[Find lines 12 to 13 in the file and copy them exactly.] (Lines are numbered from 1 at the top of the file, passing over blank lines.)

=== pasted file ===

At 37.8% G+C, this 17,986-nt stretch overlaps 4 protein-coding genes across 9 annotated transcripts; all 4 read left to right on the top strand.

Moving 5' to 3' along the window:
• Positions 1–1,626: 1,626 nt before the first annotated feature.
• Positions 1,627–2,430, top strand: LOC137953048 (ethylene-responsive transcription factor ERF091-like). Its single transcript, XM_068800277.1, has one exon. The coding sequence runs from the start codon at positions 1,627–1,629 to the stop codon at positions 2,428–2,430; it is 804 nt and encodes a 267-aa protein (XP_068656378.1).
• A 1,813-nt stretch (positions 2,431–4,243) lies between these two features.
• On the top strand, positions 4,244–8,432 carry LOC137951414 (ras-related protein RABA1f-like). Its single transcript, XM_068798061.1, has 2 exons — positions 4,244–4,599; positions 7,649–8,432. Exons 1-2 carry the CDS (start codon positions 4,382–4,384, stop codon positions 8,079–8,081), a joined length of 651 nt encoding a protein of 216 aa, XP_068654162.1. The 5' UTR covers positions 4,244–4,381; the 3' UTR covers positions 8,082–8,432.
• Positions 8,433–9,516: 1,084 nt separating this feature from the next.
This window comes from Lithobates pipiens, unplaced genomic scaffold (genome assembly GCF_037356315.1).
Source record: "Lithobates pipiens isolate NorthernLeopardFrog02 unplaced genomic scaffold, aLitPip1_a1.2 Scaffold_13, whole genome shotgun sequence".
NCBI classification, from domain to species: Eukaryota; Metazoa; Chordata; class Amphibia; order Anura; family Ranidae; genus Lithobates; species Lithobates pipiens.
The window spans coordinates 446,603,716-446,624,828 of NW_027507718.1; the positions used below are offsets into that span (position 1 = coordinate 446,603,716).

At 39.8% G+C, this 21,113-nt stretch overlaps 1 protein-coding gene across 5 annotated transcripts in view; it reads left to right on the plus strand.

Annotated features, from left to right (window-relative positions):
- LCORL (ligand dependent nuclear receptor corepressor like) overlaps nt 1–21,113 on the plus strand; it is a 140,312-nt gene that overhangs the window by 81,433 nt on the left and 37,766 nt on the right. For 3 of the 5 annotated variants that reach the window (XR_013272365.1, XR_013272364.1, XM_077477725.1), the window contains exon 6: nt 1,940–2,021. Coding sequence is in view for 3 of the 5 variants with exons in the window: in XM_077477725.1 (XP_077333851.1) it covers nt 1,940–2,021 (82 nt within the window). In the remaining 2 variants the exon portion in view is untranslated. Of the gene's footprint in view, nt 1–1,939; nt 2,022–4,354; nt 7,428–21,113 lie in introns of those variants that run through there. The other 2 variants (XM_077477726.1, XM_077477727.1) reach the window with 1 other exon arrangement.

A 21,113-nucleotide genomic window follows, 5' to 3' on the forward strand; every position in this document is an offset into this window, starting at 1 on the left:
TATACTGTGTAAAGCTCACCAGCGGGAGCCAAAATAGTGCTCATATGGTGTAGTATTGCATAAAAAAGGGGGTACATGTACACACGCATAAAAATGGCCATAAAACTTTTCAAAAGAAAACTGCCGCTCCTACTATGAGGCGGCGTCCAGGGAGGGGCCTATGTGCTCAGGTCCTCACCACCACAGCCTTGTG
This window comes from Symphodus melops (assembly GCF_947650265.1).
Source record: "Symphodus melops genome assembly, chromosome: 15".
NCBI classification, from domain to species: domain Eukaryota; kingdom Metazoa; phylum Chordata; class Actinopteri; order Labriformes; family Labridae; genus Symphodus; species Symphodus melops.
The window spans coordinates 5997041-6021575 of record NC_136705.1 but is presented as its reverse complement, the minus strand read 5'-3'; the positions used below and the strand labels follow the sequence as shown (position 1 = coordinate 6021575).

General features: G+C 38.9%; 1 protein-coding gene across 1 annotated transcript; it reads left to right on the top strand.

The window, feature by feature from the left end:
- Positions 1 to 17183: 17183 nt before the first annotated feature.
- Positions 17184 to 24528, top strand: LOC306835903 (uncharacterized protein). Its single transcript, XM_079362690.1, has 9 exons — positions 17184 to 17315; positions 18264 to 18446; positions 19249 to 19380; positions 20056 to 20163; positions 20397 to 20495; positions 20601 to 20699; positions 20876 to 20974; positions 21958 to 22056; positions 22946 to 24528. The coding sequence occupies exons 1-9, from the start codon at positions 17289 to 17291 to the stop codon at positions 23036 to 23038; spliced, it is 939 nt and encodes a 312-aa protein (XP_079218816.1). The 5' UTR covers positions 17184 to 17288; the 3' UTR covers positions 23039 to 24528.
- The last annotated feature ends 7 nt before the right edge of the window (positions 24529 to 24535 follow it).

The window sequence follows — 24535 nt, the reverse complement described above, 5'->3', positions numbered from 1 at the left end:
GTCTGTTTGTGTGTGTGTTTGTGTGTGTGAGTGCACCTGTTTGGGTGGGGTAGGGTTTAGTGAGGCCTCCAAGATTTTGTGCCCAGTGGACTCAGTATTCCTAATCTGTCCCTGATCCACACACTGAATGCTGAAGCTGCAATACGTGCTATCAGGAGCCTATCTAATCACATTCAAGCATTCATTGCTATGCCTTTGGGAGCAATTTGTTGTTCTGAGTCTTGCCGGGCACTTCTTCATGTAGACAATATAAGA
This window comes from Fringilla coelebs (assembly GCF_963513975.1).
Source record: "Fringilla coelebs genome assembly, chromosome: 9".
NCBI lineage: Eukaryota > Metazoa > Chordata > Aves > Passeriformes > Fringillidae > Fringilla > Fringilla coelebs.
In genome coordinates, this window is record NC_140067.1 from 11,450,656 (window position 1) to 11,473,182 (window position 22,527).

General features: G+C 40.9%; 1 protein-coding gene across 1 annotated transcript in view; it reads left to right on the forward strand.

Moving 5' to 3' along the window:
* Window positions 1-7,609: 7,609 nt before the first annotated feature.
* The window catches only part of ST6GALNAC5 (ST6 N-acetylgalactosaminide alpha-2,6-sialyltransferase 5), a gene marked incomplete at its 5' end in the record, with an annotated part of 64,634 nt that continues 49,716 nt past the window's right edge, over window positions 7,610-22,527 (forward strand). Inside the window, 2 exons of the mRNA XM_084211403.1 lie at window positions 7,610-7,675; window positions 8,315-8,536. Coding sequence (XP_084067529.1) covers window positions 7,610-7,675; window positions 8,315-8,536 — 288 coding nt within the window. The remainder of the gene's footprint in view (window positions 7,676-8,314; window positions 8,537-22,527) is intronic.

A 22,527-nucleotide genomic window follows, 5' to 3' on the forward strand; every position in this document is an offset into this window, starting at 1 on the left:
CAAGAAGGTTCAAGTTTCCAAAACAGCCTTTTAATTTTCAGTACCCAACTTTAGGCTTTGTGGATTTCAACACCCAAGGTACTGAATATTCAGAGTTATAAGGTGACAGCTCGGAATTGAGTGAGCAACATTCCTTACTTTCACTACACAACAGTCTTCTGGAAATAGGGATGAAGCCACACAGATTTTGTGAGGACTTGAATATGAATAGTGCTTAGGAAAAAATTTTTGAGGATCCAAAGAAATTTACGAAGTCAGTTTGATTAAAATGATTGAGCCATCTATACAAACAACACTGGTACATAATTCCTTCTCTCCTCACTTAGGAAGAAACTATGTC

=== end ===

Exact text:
At 39.8% G+C, this 21,113-nt stretch overlaps 1 protein-coding gene across 5 annotated transcripts in view; it reads left to right on the plus strand.

Annotated features, from left to right (window-relative positions):